An Odd Experience

7 09 2012

Note:  The following post is a tad intense.  You’ve been warned.

An experience that I had just over a week ago was nothing less than bizarre.  A casual interaction with friends turned into an attacking and almost verbally-abusive situation that I wasn’t easily able to remove myself from since the friend was my ride home.  I stayed up most of the night disconcerted about the occurrence and am using this space as a reflection zone.

I am a happy, expansive and light-giving person.  But being in the presence of someone like this made me feel small and silent.  The experience was even more reality-warping because I was essentially alone with the person without an outside “rational observer” backing me up.

Feeling Small and Like I Wanted to Hide.  Yelling is Not Okay.

Feeling Small and Like I Wanted to Hide. Yelling is Not Okay.

For a few hours, the experience even made me question and doubt my own modus operandi.  Perhaps what I was experiencing was on the range of acceptable adult human behavior?  Perhaps this was a positive thing that someone could so fully experience their emotions and let them flow out as an uncontrollable force?  But I don’t believe that to be true.

I have four observations / lessons learned:

1)  When certain types of people become heated, you can’t reason with them or reasonably expect them to be reality-based and empathize with you.  But is it worth it to include these types of people in your inner circle?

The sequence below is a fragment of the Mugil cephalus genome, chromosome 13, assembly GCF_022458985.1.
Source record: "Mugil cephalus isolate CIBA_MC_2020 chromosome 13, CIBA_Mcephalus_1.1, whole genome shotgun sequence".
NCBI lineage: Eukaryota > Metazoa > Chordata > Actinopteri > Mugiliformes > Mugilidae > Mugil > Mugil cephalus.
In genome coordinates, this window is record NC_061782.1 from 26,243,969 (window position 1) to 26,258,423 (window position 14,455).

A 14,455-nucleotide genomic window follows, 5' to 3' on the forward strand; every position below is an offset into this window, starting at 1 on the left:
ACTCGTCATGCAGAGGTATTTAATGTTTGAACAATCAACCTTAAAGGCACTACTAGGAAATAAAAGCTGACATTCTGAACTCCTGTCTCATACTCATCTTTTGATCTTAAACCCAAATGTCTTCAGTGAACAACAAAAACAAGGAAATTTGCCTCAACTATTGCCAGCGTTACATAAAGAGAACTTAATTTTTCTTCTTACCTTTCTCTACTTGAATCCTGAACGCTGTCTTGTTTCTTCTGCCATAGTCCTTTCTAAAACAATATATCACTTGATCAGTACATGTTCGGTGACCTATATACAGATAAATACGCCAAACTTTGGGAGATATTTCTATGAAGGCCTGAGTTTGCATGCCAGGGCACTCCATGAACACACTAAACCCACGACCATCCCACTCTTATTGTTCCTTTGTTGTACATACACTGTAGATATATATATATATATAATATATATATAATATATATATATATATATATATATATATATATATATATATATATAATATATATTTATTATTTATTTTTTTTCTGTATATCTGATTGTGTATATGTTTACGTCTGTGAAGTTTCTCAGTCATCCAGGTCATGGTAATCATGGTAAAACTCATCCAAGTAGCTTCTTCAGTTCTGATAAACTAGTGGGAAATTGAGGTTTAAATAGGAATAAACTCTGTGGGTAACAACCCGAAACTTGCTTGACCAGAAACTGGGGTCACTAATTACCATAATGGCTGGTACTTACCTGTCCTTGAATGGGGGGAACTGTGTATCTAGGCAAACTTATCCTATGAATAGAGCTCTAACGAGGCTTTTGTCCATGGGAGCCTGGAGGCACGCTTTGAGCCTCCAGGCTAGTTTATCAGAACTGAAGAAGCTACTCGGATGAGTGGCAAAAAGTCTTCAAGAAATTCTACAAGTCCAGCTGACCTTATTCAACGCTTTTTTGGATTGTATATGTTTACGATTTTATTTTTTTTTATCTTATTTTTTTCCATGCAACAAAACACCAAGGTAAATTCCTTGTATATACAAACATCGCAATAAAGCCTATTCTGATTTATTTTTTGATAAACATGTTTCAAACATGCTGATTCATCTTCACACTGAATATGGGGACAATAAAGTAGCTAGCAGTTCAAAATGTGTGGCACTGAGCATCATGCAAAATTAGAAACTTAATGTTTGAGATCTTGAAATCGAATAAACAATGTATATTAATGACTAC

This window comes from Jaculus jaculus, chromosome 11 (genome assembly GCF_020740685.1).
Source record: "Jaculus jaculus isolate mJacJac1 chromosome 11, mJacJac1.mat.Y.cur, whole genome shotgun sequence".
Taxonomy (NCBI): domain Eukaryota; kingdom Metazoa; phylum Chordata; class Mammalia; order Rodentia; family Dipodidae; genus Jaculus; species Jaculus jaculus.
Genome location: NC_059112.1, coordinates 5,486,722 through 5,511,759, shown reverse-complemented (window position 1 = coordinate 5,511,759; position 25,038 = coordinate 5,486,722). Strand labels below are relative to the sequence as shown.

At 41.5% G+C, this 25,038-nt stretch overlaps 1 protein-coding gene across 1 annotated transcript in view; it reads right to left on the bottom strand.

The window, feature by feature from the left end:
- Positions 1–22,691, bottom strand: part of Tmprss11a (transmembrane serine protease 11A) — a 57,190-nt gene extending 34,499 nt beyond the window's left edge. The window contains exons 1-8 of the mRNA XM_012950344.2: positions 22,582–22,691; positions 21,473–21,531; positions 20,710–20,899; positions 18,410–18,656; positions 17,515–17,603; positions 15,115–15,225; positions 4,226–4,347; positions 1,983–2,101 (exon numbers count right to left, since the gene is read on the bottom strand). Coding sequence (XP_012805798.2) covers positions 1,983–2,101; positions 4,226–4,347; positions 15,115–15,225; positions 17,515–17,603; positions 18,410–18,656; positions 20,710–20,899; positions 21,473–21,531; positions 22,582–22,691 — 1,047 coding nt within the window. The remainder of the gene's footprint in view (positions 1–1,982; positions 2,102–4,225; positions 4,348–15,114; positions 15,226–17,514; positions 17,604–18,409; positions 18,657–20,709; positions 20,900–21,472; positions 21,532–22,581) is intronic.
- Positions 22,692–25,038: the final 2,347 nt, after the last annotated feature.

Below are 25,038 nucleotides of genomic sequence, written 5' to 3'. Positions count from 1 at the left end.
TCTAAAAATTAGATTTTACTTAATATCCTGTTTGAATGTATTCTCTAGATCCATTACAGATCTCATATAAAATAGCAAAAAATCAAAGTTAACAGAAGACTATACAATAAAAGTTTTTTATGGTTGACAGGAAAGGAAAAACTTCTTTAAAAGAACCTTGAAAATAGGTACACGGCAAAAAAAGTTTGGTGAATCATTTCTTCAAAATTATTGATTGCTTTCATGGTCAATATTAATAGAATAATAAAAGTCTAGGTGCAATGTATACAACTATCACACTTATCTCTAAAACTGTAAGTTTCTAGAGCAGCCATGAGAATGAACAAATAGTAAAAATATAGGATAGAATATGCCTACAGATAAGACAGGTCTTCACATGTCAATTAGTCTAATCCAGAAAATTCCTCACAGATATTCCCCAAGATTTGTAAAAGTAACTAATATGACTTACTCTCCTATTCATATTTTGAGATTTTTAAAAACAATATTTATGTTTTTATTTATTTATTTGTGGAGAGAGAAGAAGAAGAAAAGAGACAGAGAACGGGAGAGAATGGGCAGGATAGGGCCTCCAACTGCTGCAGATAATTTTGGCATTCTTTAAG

2)  I’ve only ever twice been in a situation resembling verbal abuse – once with an extended family member in New York and once with the tour guide of the Costa Rican summer camp that I directed two years ago.  My gut reaction has always been to apologize and to reconcile, but this will often only embolden the person doing the chewing-out to carry on.

3)  If you would like to give the person a second chance (“there were extenuating circumstances”, “they were under a lot of pressure”, etc.), that is fine.  But only a second chance.  Otherwise, you are enabling both the person and the situation to continue with unacceptable behavior.  Go with your gut.

Breathe Deep.  Be Kind.

Breathe Deep. Be Kind.

4)  I don’t have the baggage that other people do.  I went through a roller coaster of a summer, but worked to make it a beautiful and positive time.  Yair and I have brought each other to a place of healing and goodness – and we’re less than three weeks out from the get.

I don’t deserve to be dragged down by and attacked for other people’s baggage.  I consider myself to be a good friend and a very considerate person, but I shouldn’t have to tamp down my glow and my happiness in order not to make others jealous or insecure about their own selves and their own lives.

So to close out this disturbing experience with an apropo song…

This little light of mine

I’m gonna let it shine

This little light of mine

I’m gonna let it shine

This little light of mine

I’m gonna let it shine

Let it shine, let it shine, let it shine

posted by ayo




8 responses

7 09 2012
Cautious Cathy

Amen, sista!

7 09 2012

I am so glad to have been able to talk to you this afternoon. Your experience is one that no one should have to go through. I am here for you and hope that you can bounce back quickly and strongly – with your huge smile and friendly personality. Shabbat shalom from Austin 🙂

8 09 2012
Conor Poull

I have found that the best thing I can do, in the case of a verbally abusive person, is to remind myself that they must be in so much pain that they have lost the ability to empathize with other human beings.